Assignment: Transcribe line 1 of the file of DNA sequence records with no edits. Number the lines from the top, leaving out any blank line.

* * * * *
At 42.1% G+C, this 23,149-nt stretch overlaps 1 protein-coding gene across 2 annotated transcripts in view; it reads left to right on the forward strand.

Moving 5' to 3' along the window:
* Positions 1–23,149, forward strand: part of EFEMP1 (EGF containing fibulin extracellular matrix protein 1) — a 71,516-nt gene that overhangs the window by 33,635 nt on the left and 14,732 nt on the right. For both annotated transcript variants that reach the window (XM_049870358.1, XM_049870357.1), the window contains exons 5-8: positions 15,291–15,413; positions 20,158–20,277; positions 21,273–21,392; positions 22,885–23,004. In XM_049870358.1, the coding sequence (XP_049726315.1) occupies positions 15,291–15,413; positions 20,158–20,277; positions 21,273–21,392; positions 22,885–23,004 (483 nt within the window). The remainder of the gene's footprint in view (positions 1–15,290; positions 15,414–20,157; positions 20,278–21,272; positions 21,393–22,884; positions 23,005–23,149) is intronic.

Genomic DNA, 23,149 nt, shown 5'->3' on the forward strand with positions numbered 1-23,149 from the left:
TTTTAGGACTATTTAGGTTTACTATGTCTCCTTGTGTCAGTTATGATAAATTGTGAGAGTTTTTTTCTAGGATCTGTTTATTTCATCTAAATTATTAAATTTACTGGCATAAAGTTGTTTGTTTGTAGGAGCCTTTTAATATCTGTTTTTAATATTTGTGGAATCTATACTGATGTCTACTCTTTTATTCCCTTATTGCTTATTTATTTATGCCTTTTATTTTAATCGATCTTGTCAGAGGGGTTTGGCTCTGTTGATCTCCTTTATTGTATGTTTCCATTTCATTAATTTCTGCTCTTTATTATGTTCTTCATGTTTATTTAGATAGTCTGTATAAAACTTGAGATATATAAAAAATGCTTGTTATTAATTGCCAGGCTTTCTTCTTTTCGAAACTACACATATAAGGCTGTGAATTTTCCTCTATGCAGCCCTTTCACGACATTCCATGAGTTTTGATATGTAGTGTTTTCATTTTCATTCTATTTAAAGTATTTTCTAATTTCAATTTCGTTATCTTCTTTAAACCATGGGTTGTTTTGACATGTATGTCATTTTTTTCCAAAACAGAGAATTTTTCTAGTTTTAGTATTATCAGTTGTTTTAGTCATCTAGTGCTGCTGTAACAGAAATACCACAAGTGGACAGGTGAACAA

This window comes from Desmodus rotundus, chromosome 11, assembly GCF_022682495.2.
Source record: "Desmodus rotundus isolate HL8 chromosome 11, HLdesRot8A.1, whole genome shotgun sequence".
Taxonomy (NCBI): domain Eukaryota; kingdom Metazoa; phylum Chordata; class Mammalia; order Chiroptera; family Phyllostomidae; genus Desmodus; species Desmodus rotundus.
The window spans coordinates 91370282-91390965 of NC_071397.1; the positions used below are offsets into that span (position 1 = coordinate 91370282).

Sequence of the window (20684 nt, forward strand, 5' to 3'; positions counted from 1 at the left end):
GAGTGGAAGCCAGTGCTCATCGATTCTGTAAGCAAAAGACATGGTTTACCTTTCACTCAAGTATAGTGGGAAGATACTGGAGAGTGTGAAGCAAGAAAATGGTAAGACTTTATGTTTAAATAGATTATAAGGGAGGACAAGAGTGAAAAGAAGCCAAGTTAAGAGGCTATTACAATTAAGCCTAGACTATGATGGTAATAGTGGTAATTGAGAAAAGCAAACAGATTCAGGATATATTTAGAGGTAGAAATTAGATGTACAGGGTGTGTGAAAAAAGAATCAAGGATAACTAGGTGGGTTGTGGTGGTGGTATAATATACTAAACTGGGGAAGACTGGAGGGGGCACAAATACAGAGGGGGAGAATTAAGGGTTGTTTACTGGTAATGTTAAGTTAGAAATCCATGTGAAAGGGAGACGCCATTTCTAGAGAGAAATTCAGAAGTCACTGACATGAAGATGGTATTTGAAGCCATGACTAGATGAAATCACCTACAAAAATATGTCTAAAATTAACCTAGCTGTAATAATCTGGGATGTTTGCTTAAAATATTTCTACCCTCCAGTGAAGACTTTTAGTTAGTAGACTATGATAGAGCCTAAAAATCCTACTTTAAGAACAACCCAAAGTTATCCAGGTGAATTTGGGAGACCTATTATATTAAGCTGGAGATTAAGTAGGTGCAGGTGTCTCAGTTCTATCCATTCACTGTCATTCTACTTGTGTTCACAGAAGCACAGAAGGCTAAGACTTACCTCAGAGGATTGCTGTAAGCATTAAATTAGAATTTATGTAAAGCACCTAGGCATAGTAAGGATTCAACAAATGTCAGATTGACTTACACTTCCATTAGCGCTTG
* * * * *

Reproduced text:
At 42.1% G+C, this 23,149-nt stretch overlaps 1 protein-coding gene across 2 annotated transcripts in view; it reads left to right on the forward strand.